When not burdened with the responsibilities of being a winger (as after Richie Baker came into the match), Noonan emerged as the most threatening element of the Revolution's forward line. He has the touch of trickery, finesse and dominating ball control that gives him another dimension when compared to Taylor Twellman, who is less creative and more direct.

Noonan has clearly upstaged the star forward and if the current situation persists through the end of the year, the Revolution may have some decisions to make with regards to Twellman, who still has one or two opportunities at goal per game but is obviously not registering the scoring frequency of old, especially compared to Noonan.

ADU, NOWAK, UNITED TURN CONSERVATIVE: D.C. United carried their momentum from the midweek game against Colorado into Saturday's match against New England. United came out with the same intensity and sharpness in attack, and although they were unable to upset the Revolution's early defensive posture, they rebounded from the early goal against the run of play to finally take a 2-1 lead in the second half.

But that's where the plot turned. New England turned up the intensity in the second half -- even before the go-ahead goal. Down a goal, New England boss Nicol chose to bring on a pair of attackers in Baker and Felix Brillant, while United coach Peter Nowak countered by bringing on a defender in place of a forward. He followed that up by substituting his attacking midfielder (Freddy Adu) with a holding midfielder (Brian Carroll) in the 81st minute.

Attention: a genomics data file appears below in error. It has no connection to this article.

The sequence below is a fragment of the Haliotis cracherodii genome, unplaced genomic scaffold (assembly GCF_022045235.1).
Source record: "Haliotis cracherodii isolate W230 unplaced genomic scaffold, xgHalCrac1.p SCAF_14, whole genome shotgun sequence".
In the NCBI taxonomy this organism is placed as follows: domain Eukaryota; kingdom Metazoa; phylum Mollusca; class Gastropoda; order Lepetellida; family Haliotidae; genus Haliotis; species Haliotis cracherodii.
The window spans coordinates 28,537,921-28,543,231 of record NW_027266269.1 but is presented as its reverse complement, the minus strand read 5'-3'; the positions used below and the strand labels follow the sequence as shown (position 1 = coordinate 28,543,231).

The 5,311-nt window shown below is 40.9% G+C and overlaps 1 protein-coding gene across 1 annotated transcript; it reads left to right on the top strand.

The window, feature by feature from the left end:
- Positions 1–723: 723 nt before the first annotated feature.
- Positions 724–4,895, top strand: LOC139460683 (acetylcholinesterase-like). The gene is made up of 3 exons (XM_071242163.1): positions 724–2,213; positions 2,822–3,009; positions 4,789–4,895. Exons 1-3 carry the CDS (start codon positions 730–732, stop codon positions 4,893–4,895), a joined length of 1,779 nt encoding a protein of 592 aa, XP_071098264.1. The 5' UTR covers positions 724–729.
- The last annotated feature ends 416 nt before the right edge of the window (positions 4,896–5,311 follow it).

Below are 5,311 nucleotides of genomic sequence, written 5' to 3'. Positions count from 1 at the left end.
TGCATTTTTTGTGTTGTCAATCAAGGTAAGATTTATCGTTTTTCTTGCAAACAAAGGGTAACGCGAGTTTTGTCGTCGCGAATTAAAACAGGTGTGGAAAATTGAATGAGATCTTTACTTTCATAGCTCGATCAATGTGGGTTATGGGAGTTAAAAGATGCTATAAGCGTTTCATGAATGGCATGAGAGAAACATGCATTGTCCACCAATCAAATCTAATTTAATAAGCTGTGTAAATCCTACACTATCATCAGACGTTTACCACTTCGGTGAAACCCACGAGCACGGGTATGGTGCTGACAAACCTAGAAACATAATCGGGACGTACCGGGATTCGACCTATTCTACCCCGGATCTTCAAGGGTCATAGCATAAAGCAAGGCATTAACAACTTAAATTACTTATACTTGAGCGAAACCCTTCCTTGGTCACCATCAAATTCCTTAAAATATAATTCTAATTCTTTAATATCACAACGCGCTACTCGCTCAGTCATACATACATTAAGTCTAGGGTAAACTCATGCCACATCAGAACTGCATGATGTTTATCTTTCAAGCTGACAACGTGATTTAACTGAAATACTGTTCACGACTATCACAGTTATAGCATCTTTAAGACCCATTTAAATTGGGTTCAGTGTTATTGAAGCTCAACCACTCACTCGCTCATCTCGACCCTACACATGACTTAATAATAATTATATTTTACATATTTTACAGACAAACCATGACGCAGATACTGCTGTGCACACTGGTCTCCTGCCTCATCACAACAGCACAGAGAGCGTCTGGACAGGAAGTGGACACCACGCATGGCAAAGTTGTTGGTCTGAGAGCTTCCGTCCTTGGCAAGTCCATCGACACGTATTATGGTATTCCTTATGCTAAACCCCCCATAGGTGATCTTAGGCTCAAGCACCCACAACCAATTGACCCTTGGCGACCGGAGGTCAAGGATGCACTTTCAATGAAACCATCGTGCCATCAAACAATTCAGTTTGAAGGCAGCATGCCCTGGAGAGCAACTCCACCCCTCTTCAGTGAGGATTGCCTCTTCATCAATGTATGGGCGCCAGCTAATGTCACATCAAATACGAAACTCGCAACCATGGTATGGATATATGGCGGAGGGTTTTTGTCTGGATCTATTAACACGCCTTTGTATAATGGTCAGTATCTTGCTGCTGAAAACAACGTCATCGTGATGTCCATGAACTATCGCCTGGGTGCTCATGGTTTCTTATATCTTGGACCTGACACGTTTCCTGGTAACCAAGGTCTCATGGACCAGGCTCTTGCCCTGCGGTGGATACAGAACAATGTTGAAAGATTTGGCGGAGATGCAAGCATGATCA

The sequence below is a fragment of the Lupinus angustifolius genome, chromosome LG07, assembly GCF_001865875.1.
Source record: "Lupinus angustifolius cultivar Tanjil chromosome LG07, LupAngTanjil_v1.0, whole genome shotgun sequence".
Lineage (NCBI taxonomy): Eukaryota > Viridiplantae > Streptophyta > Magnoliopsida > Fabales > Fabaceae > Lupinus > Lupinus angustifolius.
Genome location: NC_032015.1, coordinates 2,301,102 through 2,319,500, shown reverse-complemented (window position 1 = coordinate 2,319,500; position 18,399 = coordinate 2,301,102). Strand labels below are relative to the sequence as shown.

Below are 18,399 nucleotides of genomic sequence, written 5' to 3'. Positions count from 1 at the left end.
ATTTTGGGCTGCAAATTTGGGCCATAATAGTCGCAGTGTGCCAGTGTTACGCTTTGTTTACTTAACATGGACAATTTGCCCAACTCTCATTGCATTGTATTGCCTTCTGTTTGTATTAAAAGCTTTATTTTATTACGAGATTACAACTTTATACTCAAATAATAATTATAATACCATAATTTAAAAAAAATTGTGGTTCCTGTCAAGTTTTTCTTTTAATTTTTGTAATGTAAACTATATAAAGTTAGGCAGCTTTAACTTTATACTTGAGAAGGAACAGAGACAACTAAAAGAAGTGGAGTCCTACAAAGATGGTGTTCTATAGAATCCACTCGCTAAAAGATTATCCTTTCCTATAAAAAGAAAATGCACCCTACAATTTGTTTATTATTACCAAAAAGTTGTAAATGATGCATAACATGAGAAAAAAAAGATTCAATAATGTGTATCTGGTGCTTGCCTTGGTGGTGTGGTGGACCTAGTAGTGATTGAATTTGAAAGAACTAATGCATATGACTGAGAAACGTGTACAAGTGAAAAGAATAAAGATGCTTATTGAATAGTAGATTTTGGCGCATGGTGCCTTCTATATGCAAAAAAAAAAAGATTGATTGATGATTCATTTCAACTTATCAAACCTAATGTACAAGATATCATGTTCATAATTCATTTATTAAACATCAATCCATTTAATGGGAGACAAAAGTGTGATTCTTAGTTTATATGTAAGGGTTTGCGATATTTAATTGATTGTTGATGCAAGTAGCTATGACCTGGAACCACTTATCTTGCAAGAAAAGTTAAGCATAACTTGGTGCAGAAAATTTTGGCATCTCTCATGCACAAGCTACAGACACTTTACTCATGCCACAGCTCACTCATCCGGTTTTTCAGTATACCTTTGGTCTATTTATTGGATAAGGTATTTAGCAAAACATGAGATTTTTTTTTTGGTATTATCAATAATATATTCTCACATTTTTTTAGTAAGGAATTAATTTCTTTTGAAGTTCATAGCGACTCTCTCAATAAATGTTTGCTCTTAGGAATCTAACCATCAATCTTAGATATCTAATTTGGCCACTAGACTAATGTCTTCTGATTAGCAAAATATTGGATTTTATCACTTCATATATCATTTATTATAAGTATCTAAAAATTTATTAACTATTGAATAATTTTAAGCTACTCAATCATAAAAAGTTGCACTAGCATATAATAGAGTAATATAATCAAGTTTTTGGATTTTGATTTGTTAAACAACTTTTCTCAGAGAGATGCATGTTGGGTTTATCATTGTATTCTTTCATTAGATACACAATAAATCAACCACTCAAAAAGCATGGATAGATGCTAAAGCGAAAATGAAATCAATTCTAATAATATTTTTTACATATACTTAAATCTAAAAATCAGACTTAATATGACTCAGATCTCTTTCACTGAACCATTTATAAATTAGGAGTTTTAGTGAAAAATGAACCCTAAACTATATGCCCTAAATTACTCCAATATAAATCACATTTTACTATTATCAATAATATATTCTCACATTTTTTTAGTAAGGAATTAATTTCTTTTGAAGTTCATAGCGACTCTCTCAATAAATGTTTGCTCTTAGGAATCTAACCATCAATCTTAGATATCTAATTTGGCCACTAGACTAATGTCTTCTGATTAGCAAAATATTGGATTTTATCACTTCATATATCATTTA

The moves did not help stem the steady stream of pressure by New England. Although a positive result could have made Nowak appear brilliant in his orchestrating of substitutions, they were uncharacteristic moves by a team that has never hesitated to take it to the opposition.

Hesitation was something exhibited in Adu's game on the same day. Although he did well to be involved in every attack with positive runs and passes, he was missing some of the bite he had on Wednesday. Adu was very deliberate and careful in his passing and did not venture on many one-on-one dribbling forays.

Especially in the first half, United could have used a bit of unpredictability in their game given how the Revolution were successful in containing the home team. With Adu gradually solidifying a place in the team's new tactical system that features an real attacking midfielder behind the front two, the youngster will not be able to let up with new signing Christian Gomez waiting in the wings.

PERFORMANCE OF THE WEEK -- COLUMBUS CREW: Along with San Jose's road victory in Kansas City, the Columbus Crew's performance in Los Angeles was notable for the team's balance, possession and overall confidence. Moving Kyle Martino into the attack alongside lone target forward Edson Buddle has given the team the equilibrium it needs in midfield while also liberating Martino to be as creative as he cares to be. With Defender of the Year level seasons from both Robin Fraser and Chad Marshall, the Crew might be hitting stride when it counts most.

Andy Pavon is a freelance soccer writer taking another perspective on the matches of the past weekend, past the box scores and standings. This story was not subject to the approval of Major League Soccer or its clubs.